MPR's medical analyst Dr. Jon Hallberg joined All Things Considered Tuesday to talk about what he considered the top 10 medical stories of the year, including fungal meningitis, hepatitis C and health issues surrounding Hurricane Sandy.
Hallberg: Childhood obesity rates are starting to drop in some U.S. cities for the first time in 30 years.
The trend has emerged in big cities like New York and Los Angeles, as well as smaller places like Anchorage, Alaska, and Kearney, Neb. The state of Mississippi has also registered a drop, but only among white students.
"It's been nothing but bad news for 30 years, so the fact that we have any good news is a big story," said Dr. Thomas Farley, the health commissioner in New York City, which reported a 5.5 percent decline in the number of obese schoolchildren from 2007 to 2011.
Hallberg: Twelve cases of fungal meningitis were confirmed in Minnesota as part of a national outbreak that killed more than three dozen people.
Meningitis is an inflammation of the meninges, which is a sort of thick skin that covers the brain and the spinal cord; the two things that make up the central nervous system.
...If it's covering your brain and spinal cord that if it gets thick, inflamed, hot, that you're going to get a fever, stiff neck, feel terrible. And it can be truly a very serious and life-threatening thing.
[T]he number of children under the age of 5 dying globally has dropped from nearly 12 million in 1990 to an estimated 6.9 million in 2011.
...Fighting disease is largely credited for achievements over the past two decades. About 14,000 fewer children under 5 die each day than was the case 21 years ago — chiefly because of huge strides in tackling polio, measles and malaria.
Hallberg: I sense a change coming, at least in our willingness and desire to talk more about guns and gun safety.
Half of the 12 deadliest shootings in American history have happened in the past five years, according to a statement released Saturday by Rep. John Larson. The Connecticut Democrat called for immediate measures to curb access to certain types of weapons and ammunition.
"We have to act. We can't just stand and lower the flags and ache along with everybody in Newtown, Conn. Especially for these parents, we have a responsibility to act," Larson said in an interview with NPR.
Minnesota teens have experienced substantial declines in rates of sexual activity, smoking, binge drinking and other risky health behaviors since the 1990s.
...[W]hile the survey results show many positive health trends, the results aren't quite as good for some racial and ethnic groups.
All baby boomers should get a one-time blood test to learn if they have the liver-destroying hepatitis C virus, U.S. health officials said...
It can take decades for the blood-borne virus to cause liver damage and symptoms to emerge, so many people don't know they're harboring it. Baby boomers account for about two-thirds of the estimated 3.2 million infected Americans.
Hallberg: The U.S. Preventive Services Task Force issued a recommendation that all adults should be screened for HIV. It's not a official recommendation — yet.
[T]this is building on a recommendation about hepatitis C. Both of these are viral infections that have infected a lot of people and a lot of people don't know that they have it, and the sooner you know, the better.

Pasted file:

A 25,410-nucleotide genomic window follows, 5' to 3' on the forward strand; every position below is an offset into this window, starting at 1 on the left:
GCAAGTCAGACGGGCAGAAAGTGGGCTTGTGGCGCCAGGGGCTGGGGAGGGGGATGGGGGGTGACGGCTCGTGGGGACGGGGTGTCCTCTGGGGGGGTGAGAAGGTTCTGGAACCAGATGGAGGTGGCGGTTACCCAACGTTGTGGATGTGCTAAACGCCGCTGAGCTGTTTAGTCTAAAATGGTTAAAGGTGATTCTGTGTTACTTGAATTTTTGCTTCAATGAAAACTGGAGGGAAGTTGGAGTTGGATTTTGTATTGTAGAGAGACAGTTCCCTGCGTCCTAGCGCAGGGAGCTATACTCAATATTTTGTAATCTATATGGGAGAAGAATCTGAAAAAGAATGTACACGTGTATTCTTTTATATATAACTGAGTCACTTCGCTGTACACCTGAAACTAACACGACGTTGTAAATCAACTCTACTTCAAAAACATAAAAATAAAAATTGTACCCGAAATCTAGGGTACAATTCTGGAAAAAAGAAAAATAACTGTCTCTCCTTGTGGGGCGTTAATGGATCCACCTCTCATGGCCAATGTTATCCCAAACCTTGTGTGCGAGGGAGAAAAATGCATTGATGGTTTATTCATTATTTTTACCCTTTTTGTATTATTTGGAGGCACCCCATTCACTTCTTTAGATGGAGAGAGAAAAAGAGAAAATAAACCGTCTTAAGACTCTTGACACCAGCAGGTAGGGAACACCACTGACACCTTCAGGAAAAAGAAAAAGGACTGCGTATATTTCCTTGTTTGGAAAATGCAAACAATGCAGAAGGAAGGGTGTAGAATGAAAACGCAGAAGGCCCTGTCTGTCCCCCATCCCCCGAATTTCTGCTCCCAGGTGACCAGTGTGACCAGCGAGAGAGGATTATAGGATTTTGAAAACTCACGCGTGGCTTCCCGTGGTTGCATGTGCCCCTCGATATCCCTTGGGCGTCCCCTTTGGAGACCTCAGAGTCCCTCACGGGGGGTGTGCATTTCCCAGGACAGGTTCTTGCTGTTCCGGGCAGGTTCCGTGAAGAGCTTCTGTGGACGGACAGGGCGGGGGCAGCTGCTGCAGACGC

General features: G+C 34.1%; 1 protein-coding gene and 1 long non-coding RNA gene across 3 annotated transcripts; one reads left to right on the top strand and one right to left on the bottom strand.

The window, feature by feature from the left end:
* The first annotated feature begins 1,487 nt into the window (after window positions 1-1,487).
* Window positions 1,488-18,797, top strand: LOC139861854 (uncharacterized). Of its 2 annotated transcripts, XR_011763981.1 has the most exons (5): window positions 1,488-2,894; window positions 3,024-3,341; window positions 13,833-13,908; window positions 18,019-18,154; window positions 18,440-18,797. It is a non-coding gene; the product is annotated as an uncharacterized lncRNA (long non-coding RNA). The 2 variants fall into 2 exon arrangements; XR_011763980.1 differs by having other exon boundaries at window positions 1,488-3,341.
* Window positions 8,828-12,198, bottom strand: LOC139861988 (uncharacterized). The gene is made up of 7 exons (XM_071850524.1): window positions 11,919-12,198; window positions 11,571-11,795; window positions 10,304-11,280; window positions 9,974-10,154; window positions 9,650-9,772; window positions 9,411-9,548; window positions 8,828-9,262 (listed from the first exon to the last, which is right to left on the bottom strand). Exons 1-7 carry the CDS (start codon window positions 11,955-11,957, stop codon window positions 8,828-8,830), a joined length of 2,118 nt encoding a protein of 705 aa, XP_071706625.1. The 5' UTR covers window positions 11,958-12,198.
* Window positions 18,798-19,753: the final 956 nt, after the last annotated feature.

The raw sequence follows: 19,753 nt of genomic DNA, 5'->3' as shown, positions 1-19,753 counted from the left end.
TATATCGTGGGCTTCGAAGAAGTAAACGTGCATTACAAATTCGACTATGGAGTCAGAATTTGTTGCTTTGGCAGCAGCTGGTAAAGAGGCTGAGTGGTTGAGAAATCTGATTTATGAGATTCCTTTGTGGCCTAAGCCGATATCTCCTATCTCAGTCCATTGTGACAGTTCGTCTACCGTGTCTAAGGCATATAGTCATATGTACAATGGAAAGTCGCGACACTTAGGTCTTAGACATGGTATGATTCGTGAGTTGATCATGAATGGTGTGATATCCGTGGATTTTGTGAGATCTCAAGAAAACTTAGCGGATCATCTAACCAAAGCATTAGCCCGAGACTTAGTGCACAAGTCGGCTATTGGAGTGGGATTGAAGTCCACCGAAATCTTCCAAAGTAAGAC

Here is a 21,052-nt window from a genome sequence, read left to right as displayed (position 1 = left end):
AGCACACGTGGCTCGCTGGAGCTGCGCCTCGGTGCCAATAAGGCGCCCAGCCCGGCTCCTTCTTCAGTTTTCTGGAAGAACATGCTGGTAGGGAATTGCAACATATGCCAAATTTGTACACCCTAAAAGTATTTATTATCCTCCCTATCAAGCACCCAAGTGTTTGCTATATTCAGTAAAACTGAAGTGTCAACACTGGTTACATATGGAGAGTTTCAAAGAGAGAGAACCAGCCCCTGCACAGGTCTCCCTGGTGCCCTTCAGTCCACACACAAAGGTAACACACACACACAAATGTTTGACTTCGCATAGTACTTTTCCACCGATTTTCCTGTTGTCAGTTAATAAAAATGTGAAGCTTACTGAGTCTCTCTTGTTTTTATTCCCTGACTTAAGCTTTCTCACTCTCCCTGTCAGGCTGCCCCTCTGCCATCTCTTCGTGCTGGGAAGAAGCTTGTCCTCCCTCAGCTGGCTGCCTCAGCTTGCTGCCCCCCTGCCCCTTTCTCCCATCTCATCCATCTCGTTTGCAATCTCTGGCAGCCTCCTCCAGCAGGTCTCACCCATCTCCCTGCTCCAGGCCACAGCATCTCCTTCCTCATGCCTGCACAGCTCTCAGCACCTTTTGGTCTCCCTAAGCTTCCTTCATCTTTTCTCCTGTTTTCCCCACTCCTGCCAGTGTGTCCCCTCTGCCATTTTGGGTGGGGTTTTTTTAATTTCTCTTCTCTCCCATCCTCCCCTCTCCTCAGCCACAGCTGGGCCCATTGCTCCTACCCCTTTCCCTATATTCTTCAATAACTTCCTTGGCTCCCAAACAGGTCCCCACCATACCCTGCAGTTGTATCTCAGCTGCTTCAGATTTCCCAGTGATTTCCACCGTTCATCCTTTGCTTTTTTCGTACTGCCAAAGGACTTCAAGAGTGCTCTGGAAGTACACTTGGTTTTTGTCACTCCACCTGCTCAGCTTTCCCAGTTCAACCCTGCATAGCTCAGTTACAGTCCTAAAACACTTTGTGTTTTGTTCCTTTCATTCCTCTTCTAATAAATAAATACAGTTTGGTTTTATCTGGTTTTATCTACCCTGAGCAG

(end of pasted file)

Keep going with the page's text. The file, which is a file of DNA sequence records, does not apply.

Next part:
In the case of hepatitis C, you can be treated, maybe eradicate the virus from your body; in the case of HIV, the sooner you know, you can protect yourself but also prevent transmission.
Hallberg: This may significantly change our understanding of our relationship with microbes.
They live on your skin, up your nose, in your gut — enough bacteria, fungi and other microbes that collected together could weigh, amazingly, a few pounds.
Now scientists have mapped just which critters normally live in or on us and where, calculating that healthy people can share their bodies with more than 10,000 species of microbes.
Don't say "eeew" just yet. Many of these organisms work to keep humans healthy, and results reported Wednesday from the government's Human Microbiome Project define what's normal in this mysterious netherworld.
Hallberg: Any natural disaster like this has a significant public health impact; closure of Bellevue Hospital in New York, etc.
Though the darkened Manhattan skyline may be the hurricane's most obvious consequence, the storm's health impacts may be the more significant and longest-lasting.
Diabetes, and particularly getting regular insulin, is a big concern among people seeking help, according to [Brett Goldberg, an organizer with Occupy Sandy]. The colder temperatures are raising concerns about hypothermia, and people huddling in close proximity could increase cold and flu transmission, he added.
Hallberg: Changing the nature of the vaccine seems to have made a difference.
A really interesting theory is that in the late 1990s, we knew that pertussis immunization could give kids a high fever. By adjusting the way we put the vaccine together... that may have rendered the immunization less effective. We're not seeing the fevers anymore, so maybe it's not as immunogenic. It's not providing us the long-lasting immunity we once had.
Hallberg is a physician in family medicine at the University of Minnesota and medical director of the Mill City Clinic.